Unexpectedly, Pinnochio outed himself while fly fishing Elk Creek in NW Pennsylvania for steelhead on an unusually good weather day in February many years ago
By Skip Clement
[dropcap]I[/dropcap] caught my first Lake Erie anadromous Oncorhynchus mykiss trout that day, an insignificant steelie in the 10-pound range, but it was a thrill extraordinaire, a high I chase every chance given and it’s just as satiating when it happens 50 years later.
My hookup was after about two hours of fishing English style… cast and step forward, and repeat. A method learned from “Englanders” I watched swinging flies at Salmo salar from across the river on their 14-foot long Spey rods in Iceland.
My friend, who turned out to be Pinnochio, will remain nameless – I’ll call him Don
We had agreed to fish English style and stayed separated by most of a football field length on the Elk. Donald was never out of sight. The occasion of my being there that day was my first on the Elk. I was his guest, sort of, and following him.
I had gotten Don’s attention when I hooked, played and landed a steelhead and held it up for approval and boast. I got a return thumbs up. Pointing to him and signaling palms up, he responded “one” with his index finger. Damn, (my bubble said) I didn’t see that. Later, I saw him playing a steelie but losing it because of high sticking – a rod bending mistake.
Then, we were where I’d parked (second car), and we ended the day on the water. The conversation on the way to his car was naturally about our campaign on the water.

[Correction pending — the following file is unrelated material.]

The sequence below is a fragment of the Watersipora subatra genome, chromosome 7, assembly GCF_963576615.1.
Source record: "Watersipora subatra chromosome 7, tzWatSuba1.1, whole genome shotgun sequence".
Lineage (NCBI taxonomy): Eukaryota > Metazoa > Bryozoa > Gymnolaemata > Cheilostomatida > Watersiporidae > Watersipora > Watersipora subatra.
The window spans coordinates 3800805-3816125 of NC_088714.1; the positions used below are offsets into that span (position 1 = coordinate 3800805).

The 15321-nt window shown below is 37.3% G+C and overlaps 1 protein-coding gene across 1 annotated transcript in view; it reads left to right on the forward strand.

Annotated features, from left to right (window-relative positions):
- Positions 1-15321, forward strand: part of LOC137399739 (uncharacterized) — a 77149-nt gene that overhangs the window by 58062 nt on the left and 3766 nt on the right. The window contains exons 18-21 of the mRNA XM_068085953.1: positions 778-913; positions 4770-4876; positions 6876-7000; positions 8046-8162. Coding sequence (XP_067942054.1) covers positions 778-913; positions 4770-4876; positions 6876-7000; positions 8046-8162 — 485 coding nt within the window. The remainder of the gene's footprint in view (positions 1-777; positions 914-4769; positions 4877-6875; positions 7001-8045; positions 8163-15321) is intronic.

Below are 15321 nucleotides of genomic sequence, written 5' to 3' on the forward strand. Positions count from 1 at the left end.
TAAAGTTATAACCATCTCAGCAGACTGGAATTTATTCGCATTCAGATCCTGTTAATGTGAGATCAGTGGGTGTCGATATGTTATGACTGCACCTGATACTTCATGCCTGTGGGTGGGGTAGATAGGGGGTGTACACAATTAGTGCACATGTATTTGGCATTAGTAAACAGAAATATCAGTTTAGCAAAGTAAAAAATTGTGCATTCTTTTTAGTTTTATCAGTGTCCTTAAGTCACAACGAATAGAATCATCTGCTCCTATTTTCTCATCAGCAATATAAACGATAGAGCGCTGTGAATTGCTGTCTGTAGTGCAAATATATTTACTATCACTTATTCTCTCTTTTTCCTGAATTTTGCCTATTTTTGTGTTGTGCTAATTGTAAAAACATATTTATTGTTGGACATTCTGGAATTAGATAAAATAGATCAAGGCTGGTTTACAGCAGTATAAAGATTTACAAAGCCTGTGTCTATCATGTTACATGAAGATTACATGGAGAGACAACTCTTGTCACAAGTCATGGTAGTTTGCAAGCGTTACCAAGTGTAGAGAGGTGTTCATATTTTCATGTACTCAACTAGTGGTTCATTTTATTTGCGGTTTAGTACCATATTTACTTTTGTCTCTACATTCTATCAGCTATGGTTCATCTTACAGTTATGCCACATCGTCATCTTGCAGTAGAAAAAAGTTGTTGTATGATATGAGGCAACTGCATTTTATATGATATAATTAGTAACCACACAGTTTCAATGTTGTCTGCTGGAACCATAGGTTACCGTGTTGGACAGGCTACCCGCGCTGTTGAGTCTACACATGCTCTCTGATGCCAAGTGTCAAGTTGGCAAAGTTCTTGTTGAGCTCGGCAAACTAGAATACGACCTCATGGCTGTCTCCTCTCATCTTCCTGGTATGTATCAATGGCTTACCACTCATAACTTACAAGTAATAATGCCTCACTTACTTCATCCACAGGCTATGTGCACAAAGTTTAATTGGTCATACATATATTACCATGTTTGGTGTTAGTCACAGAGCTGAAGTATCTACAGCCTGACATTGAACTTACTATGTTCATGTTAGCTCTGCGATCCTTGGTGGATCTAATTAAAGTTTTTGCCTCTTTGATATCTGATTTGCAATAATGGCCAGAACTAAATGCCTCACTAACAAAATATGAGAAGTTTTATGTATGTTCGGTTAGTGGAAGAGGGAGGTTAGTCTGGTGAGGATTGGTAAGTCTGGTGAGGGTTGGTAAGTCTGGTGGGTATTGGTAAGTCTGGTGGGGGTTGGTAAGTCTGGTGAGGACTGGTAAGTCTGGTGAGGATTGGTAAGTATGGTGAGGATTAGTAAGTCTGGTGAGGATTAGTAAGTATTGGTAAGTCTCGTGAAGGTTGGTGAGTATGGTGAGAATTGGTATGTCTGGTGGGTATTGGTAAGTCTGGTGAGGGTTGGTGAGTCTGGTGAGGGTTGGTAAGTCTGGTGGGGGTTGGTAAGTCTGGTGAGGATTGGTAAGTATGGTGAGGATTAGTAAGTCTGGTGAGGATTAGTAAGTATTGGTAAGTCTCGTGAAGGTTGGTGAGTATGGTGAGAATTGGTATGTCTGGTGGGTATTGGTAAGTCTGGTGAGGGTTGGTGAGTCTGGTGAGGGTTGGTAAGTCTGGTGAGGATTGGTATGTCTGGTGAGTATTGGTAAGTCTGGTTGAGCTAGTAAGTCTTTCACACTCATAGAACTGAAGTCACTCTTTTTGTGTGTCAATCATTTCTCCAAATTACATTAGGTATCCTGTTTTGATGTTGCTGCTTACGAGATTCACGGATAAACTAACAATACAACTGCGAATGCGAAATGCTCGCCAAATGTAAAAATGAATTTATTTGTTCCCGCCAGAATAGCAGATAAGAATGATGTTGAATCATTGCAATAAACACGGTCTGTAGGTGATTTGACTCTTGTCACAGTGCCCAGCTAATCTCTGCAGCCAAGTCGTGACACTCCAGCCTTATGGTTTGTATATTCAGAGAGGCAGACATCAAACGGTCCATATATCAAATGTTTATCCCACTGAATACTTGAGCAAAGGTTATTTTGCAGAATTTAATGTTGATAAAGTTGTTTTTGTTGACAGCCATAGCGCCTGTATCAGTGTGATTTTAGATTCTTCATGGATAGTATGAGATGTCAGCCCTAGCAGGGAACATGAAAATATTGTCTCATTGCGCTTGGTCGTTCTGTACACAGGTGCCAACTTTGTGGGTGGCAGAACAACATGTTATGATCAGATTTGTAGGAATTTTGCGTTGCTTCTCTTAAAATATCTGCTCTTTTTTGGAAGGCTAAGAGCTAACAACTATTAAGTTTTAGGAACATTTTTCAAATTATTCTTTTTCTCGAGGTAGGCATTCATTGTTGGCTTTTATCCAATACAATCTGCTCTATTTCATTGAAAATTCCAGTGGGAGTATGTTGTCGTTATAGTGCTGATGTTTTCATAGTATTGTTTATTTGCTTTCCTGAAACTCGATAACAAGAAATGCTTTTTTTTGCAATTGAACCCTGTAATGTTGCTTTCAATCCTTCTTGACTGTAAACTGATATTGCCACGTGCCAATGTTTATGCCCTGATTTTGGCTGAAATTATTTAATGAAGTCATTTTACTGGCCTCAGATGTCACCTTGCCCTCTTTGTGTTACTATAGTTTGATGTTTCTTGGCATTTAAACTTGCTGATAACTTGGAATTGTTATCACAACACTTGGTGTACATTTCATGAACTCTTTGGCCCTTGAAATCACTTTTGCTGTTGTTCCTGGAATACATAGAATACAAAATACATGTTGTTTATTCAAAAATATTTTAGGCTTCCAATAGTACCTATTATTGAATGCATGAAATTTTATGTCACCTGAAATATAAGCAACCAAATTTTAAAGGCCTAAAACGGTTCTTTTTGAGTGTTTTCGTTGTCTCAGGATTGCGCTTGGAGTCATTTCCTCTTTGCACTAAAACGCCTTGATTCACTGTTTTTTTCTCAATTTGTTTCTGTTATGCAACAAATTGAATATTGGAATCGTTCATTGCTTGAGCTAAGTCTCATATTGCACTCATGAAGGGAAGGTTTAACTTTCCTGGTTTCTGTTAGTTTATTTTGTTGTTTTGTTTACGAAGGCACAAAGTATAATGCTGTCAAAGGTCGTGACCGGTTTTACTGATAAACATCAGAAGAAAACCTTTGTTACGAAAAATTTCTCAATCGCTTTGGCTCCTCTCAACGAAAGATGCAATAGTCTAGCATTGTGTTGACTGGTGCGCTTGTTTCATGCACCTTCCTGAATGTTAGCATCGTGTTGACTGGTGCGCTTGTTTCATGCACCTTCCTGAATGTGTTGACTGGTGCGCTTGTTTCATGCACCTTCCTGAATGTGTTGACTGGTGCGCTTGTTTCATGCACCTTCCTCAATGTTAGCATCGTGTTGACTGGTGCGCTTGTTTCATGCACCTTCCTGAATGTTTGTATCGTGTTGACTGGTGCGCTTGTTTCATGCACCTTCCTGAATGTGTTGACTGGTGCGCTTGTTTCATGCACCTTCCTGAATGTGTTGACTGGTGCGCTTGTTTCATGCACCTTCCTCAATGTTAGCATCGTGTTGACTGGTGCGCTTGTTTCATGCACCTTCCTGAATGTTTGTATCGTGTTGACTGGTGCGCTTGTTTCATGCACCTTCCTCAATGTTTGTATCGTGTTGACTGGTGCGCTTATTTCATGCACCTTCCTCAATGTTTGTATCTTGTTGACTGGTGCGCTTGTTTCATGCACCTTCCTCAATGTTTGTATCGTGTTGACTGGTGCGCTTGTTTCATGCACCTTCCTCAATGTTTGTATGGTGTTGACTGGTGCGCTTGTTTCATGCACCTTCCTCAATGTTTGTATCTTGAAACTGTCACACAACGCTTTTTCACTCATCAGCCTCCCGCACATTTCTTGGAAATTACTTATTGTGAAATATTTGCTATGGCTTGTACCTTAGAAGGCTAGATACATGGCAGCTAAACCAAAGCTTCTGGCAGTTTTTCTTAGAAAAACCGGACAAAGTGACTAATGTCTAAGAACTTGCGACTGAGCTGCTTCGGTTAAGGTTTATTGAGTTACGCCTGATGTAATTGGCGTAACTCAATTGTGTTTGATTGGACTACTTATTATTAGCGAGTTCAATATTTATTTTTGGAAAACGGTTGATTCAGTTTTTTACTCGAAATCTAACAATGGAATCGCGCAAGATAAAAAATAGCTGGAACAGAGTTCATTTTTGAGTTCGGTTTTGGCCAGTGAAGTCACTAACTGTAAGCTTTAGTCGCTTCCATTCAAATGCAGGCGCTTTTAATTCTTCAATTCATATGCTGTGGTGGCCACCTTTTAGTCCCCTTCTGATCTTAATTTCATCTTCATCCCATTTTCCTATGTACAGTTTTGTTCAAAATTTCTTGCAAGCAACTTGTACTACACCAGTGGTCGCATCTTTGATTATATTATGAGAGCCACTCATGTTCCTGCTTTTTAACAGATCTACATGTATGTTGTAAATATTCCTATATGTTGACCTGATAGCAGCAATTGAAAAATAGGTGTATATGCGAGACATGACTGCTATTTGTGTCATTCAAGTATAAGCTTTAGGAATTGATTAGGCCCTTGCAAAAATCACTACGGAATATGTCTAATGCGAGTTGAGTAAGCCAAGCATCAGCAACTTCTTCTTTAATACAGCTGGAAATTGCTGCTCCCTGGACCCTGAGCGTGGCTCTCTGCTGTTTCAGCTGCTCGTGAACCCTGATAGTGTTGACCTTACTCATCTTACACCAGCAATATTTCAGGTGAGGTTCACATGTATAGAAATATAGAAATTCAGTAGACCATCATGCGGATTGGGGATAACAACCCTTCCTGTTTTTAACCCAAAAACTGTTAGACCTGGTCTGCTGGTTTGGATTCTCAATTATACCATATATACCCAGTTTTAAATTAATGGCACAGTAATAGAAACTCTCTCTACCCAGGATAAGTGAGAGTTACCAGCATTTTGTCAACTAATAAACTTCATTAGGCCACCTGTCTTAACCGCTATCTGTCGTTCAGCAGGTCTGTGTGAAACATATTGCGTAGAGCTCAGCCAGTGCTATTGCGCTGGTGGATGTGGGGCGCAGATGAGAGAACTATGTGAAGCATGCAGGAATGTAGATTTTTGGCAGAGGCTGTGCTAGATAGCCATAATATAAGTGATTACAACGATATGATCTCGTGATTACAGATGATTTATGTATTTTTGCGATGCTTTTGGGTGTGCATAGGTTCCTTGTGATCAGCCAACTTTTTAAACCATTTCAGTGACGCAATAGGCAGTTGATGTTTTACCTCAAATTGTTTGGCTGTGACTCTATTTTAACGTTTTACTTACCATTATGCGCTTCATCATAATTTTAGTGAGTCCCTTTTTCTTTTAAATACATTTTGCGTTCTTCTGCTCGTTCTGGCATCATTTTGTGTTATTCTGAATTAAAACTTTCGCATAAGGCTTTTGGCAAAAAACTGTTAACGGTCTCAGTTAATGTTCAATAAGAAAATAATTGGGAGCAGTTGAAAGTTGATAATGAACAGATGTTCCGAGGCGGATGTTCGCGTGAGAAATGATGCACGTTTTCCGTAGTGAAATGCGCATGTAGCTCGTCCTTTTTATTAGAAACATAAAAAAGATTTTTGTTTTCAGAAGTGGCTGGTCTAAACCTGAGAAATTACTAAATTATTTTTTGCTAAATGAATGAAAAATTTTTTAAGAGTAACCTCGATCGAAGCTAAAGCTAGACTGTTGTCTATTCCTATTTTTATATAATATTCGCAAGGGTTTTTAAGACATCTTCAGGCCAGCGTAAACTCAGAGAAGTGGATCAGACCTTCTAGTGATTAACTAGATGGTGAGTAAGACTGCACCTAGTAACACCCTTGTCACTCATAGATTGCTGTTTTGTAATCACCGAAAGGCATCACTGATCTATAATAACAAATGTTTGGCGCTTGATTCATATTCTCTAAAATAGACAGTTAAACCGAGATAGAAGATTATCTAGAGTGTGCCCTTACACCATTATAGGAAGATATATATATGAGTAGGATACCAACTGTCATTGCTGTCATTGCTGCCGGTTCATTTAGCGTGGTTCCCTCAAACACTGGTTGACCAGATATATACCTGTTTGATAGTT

Don asked how I did, and I said that I caught the one he saw and maybe had a bump, but was not sure if it was a fish. He volunteered having several on and caught three. I almost crashed the car! And I thought I saw his nose grow, hmm?
I was reminded of my Pinnochio (Don) story after re-reading Skip Smith’s account of similar BS in Marlin Magazine
By Skip Smith
I don’t want to spoil Skip’s story so click on the link above to read the complete story (title).
… Later that day, this same captain had seen more than 30 and still had only caught three or four marlin. I had to fact-check this guy, and my friend rolled his eyes at that one.”
I was in the airport this past weekend, and some people struck up a conversation with my group. They said they caught 17 marlin in five hours. They had fished next to us for two hours, and we only saw them stop a couple of times. I asked them what boat they had fished on and then had my captain call the captain on that boat. His answer was five blue marlin and a couple of tuna and mahi. It seems like even the charters want to tell extra-large fish stories with their numbers too.”